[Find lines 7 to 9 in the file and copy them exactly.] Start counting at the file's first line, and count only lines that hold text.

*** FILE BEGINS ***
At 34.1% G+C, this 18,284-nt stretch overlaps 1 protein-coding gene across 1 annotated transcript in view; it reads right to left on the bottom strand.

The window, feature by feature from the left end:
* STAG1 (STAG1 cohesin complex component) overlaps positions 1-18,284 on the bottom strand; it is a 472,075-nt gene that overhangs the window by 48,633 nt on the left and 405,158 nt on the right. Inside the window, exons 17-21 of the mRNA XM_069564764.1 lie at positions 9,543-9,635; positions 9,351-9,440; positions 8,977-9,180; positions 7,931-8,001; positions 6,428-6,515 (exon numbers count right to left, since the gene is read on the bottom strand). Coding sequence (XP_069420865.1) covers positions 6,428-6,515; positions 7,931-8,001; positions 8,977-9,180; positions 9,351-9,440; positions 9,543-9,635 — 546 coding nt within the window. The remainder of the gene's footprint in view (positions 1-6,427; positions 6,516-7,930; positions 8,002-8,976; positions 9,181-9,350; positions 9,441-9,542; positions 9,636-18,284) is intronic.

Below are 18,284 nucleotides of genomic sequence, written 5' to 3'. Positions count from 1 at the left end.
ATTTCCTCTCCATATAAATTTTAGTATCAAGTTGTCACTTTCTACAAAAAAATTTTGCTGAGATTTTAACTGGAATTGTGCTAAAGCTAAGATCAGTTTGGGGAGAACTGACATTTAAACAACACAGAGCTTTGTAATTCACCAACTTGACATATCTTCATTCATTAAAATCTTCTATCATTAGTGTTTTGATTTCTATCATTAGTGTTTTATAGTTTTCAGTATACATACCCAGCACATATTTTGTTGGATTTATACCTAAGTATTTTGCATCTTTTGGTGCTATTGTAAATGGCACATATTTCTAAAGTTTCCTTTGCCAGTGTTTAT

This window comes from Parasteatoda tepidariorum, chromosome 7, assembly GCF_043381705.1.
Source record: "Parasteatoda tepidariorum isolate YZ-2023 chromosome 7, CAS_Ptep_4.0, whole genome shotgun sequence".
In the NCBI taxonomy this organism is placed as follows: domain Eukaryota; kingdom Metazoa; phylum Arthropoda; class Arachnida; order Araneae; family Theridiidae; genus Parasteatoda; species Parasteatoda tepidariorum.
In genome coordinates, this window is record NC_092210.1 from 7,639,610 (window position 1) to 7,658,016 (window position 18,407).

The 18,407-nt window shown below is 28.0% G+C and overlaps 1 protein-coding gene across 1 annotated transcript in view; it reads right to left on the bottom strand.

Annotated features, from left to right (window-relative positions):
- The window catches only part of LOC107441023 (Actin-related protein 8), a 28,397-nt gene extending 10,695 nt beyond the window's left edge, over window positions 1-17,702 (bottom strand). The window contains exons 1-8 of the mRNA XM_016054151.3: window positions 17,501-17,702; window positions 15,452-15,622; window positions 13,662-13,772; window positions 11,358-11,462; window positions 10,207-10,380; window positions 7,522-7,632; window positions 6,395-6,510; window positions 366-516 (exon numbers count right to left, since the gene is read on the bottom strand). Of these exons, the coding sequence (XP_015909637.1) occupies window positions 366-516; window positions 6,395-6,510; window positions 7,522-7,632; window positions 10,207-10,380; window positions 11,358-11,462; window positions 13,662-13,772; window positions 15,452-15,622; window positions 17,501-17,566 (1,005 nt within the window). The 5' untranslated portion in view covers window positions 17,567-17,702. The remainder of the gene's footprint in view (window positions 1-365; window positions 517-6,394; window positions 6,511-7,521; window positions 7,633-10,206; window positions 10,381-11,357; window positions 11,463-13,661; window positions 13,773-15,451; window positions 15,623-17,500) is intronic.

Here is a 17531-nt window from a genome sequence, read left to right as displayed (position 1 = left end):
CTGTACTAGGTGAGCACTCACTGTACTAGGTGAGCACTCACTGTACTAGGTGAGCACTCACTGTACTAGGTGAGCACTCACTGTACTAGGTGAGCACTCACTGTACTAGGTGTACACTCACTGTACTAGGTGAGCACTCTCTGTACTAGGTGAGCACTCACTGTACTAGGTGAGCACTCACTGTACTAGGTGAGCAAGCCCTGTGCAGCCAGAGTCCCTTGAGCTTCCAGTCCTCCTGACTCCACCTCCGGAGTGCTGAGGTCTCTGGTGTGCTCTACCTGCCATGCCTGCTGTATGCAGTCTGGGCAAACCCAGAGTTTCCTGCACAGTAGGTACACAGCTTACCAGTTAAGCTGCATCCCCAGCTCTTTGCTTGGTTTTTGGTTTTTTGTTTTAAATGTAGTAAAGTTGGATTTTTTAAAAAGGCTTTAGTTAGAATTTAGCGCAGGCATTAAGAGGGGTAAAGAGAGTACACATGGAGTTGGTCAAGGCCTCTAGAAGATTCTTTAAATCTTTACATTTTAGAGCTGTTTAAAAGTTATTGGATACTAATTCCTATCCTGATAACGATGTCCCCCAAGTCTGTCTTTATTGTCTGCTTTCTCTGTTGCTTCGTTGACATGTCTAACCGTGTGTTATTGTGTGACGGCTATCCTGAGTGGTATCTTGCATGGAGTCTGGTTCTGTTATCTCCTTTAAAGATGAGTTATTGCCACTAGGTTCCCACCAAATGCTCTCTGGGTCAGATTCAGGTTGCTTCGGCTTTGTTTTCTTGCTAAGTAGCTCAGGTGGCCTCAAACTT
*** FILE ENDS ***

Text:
Source record: "Parasteatoda tepidariorum isolate YZ-2023 chromosome 7, CAS_Ptep_4.0, whole genome shotgun sequence".
In the NCBI taxonomy this organism is placed as follows: domain Eukaryota; kingdom Metazoa; phylum Arthropoda; class Arachnida; order Araneae; family Theridiidae; genus Parasteatoda; species Parasteatoda tepidariorum.
In genome coordinates, this window is record NC_092210.1 from 7,639,610 (window position 1) to 7,658,016 (window position 18,407).